The coronavirus, the cross and our vocation

 

Illustration of the coronavirus (Pixabay/Thor Deichmann)

 

I wasn’t sure what it would look like, or how terrible it would be, but deep in my gut I felt something squirming. An awareness. A knowing. An intuition. I had a feeling that bad days were ahead.

I am fairly certain that my intuition that we were heading toward a humanitarian crisis wasn’t unusual. I know I am not unique in this regard. It’s connected to the recent uptick in the popularity of dystopian novels and films. It’s related to the fear and anxiety that caused this nation to elect a racist, misogynistic and xenophobic president — to latch onto his tendency to scapegoat and split the unity that formed our identity. I’ve sat in circles with other sisters many times, musing over what we might do once a time of trouble arrived.

But I never thought it would be like this, a global coronavirus pandemic. Yet here we are. The crisis has arrived, and it is serious and costly…  [This is the beginning of my latest column for the online newspaper, Global Sisters Report. Continue reading here.]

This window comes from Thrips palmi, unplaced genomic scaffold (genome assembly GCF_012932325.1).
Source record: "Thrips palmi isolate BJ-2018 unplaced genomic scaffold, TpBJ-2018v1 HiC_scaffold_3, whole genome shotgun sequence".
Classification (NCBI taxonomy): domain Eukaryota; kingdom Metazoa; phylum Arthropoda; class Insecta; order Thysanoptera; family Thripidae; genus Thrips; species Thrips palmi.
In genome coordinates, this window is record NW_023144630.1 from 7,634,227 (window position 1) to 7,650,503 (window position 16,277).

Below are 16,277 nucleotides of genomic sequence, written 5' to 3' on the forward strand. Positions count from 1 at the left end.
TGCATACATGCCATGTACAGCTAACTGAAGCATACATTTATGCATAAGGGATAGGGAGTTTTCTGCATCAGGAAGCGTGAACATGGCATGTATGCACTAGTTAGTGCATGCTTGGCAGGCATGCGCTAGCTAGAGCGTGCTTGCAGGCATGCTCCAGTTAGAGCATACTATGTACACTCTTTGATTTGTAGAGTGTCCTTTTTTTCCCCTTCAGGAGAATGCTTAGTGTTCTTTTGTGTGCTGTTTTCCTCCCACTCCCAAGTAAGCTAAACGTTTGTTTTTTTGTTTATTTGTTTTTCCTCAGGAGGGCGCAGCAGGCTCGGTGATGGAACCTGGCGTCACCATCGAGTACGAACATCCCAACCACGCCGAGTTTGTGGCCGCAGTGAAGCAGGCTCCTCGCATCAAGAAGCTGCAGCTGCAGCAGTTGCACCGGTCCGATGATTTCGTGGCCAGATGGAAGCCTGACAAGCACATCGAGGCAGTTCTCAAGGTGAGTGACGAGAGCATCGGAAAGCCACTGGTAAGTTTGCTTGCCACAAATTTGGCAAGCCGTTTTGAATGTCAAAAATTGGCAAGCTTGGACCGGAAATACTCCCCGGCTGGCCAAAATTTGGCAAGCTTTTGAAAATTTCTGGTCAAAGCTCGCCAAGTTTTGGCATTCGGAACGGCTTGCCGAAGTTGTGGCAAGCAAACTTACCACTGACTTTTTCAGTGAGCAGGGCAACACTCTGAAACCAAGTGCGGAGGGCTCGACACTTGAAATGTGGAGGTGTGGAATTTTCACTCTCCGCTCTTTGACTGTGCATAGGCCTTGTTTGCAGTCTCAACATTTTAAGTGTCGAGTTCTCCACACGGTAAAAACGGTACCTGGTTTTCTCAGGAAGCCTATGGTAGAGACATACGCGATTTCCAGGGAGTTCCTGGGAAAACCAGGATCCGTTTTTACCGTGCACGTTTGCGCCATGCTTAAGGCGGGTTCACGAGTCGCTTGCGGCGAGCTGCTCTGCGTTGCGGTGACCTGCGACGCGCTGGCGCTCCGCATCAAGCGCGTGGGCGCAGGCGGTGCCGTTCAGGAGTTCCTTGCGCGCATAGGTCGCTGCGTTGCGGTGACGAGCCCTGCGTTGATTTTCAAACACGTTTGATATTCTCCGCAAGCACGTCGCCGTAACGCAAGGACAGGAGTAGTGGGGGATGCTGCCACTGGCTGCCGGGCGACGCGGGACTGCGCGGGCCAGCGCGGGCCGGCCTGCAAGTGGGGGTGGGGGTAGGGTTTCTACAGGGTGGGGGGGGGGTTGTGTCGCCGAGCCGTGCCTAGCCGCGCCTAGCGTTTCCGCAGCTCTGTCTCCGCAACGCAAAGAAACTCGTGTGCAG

Has social distancing put us in a double pandemic?

Photo by Deleece Cook on Unsplash

About four years ago, before any of us had been encouraged to practice social distancing because of the coronavirus pandemic, I moved to the Northwoods of Wisconsin. My family and friends worried I’d be lonely, but I embraced the peace and quiet and found myself feeling very happy among the trees and lakes. It didn’t take long for me to make friends among my fellow Franciscan sisters, to feel like I was part of a community. About once a month, I drove half the day to visit friends in other parts of the state. Occasionally I would fly to meetings in places like California and South Carolina. I even got in good enough shape to walk the Camino de Compostela in Spain. Plus, social media allowed me to grow and deepen my relationships with many people online.

Overall, my time in the Northwoods was fruitful for me. I wrote a book and completed a master’s degree, all while benefiting from natural beauty and fresh air.